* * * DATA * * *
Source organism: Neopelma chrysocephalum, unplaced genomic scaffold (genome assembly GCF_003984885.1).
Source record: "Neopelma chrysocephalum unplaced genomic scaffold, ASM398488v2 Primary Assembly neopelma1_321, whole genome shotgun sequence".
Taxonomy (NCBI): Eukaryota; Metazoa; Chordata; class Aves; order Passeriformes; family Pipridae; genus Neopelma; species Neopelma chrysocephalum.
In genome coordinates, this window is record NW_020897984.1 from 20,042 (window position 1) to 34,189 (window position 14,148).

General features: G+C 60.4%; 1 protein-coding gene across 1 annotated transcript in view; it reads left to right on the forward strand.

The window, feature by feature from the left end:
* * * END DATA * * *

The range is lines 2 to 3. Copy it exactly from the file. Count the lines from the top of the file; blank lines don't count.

Source record: "Neopelma chrysocephalum unplaced genomic scaffold, ASM398488v2 Primary Assembly neopelma1_321, whole genome shotgun sequence".
Taxonomy (NCBI): Eukaryota; Metazoa; Chordata; class Aves; order Passeriformes; family Pipridae; genus Neopelma; species Neopelma chrysocephalum.